The audience for a book that discusses California poet and novelist Charles Bukowski or the black poet and dramatist Amiri Baraka (once known as LeRoi Jones) and other poets such as Charles Olson, Robert Creeley and Robert Duncan has to be a rare breed. Few read Bukowski now. Baraka, who caused a sensation in 1964 with his play, “The Dutchman,” lives in Newark, where he was born, and is still writing, but he is not the household name he was to the cognoscenti two or three decades ago. He gained notoriety again briefly when he published a controversial poem after 9/11 titled, “Who Blew Up America?” The others are read, perhaps, by other
poets or behind the walls of academe.

Hence, there is a certain sense of sadness that comes in perusing these mostly brief essays. It is difficult to think of American voices that truly resonate throughout the culture today. Philip Roth, perhaps. John Updike. And there are writers such as Robert Stone, Tim O’Brien and Michael Hess, who made their mark with works about the VietnamWar. Interestingly, there has yet to be an iconic novel about either the war in Iraq or Afghanistan although these conflicts have produced many works of journalism. No one has done for these wars what Norman Mailer and James Jones did for World War II.
And so Saroyan is immortalizing the culture heroes of his youth with this collection of short pieces. One essay is a tribute to his more famous father who was widely known for his short story, “The Daring Young Man on the Flying Trapeze,” and for a handful of novels, most notably, The Time of Your Life, which was made into a film starring James Cagney.

Unlike his father, who was the son of Armenian immigrants, the younger Saroyan has little or nothing to say about his Armenian heritage. Born of a Jewish mother, he counts himself amongst the emerging poets and writers of the New York School, which include Frank O’Hara, John Ashbery and Kenneth Koch, to name just a few, and appears, in his concerns, to be totally assimilated.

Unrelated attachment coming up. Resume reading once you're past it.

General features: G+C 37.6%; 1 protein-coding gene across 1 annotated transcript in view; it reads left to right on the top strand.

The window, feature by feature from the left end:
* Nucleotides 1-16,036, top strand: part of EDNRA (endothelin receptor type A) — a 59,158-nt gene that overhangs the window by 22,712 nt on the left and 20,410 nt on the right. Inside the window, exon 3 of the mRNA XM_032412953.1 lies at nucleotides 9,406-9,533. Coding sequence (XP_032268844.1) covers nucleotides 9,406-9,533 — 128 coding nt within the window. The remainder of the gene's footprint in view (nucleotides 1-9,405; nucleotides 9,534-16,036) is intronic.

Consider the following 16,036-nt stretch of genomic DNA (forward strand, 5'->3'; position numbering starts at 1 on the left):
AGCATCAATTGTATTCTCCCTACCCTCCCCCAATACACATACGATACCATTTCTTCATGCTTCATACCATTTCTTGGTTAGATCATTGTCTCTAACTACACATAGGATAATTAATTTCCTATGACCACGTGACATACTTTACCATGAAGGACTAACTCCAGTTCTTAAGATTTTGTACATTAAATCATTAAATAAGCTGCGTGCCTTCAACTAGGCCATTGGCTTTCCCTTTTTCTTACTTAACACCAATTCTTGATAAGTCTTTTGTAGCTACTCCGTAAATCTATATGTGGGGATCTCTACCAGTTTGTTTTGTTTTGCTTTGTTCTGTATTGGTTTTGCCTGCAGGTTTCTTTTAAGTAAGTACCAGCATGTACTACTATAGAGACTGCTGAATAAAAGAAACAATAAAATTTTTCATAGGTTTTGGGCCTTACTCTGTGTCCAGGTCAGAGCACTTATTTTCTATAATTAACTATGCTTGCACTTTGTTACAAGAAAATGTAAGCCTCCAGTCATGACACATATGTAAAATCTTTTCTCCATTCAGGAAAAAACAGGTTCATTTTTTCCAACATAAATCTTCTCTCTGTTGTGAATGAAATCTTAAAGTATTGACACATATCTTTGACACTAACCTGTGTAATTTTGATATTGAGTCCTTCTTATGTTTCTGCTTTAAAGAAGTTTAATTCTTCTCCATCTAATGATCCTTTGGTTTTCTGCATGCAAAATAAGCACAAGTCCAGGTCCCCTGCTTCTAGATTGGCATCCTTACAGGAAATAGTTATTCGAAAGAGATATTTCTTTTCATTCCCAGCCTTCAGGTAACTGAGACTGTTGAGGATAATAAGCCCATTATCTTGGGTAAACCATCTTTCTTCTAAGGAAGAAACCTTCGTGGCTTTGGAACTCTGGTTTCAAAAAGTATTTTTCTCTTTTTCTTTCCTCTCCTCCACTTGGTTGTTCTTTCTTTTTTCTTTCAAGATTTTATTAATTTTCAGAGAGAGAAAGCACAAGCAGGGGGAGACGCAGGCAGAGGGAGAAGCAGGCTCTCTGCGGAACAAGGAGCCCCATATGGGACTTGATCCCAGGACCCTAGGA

The essays, many of which were published in small magazines in the 1960s and later, deal with topics such as the significance of Andy Warhol, the works of Ted Berrigan, Charles Mingus, Joan Didion and others. Saroyan is not what one might call obscure. He gives talks at universities, his work is published. But reading through these often perceptive pieces, one wonders — who is listening? Beyond a handful of highly educated readers it’s difficult to imagine that the generation of hip-hop, Blackberry and iPod has the
faintest idea of who or what he is talking about.

David Godine, a Boston publisher known, especially, for the production quality of his books, is brave to send this volume out into the marketplace. It is a valuable record of a now vanished time when it was exciting and even rewarding to be a writer, to be, at least, a minor public figure, who could read his (and it was almost exclusively men who populated this rarified world) poems to an appreciative audience at Cafe le Metro off St. Mark’s Place in Manhattan.

The public cultural mix is lonelier, emptier, thinner and far less interesting now as we hunch up behind our glowing computer screens.

Door to the River: Essays and Reviews from the 1960s into the Digital Age. By Aram Saroyan. David R. Godine. Boston. 192 pp.
2010. ISBN 978-1-56792-396-4